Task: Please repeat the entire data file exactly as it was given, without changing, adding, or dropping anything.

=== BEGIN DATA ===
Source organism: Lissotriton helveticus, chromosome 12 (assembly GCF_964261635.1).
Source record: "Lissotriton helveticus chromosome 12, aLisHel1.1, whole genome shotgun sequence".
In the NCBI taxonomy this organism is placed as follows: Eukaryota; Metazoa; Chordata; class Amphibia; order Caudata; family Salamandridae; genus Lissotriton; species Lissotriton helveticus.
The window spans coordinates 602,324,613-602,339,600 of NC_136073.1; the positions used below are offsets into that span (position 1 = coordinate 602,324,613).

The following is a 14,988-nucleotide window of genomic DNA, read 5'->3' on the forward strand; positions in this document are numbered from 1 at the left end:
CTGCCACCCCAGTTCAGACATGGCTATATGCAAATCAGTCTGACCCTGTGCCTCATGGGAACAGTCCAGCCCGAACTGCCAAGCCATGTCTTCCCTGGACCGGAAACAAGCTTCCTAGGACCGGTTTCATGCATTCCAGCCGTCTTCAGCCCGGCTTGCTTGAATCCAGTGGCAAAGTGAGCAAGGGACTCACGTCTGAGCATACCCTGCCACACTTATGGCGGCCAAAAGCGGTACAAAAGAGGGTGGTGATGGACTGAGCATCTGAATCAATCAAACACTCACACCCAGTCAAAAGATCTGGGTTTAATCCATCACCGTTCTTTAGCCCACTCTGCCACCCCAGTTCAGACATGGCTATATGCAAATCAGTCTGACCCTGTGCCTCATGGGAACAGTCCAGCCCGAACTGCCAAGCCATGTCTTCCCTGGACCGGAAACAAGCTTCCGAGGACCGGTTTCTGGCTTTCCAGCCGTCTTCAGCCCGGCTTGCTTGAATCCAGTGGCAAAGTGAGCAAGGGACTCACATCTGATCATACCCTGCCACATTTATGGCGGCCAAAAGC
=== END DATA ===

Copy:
Source organism: Lissotriton helveticus, chromosome 12 (assembly GCF_964261635.1).
Source record: "Lissotriton helveticus chromosome 12, aLisHel1.1, whole genome shotgun sequence".
In the NCBI taxonomy this organism is placed as follows: Eukaryota; Metazoa; Chordata; class Amphibia; order Caudata; family Salamandridae; genus Lissotriton; species Lissotriton helveticus.
The window spans coordinates 602,324,613-602,339,600 of NC_136073.1; the positions used below are offsets into that span (position 1 = coordinate 602,324,613).

The following is a 14,988-nucleotide window of genomic DNA, read 5'->3' on the forward strand; positions in this document are numbered from 1 at the left end:
CTGCCACCCCAGTTCAGACATGGCTATATGCAAATCAGTCTGACCCTGTGCCTCATGGGAACAGTCCAGCCCGAACTGCCAAGCCATGTCTTCCCTGGACCGGAAACAAGCTTCCTAGGACCGGTTTCATGCATTCCAGCCGTCTTCAGCCCGGCTTGCTTGAATCCAGTGGCAAAGTGAGCAAGGGACTCACGTCTGAGCATACCCTGCCACACTTATGGCGGCCAAAAGCGGTACAAAAGAGGGTGGTGATGGACTGAGCATCTGAATCAATCAAACACTCACACCCAGTCAAAAGATCTGGGTTTAATCCATCACCGTTCTTTAGCCCACTCTGCCACCCCAGTTCAGACATGGCTATATGCAAATCAGTCTGACCCTGTGCCTCATGGGAACAGTCCAGCCCGAACTGCCAAGCCATGTCTTCCCTGGACCGGAAACAAGCTTCCGAGGACCGGTTTCTGGCTTTCCAGCCGTCTTCAGCCCGGCTTGCTTGAATCCAGTGGCAAAGTGAGCAAGGGACTCACATCTGATCATACCCTGCCACATTTATGGCGGCCAAAAGC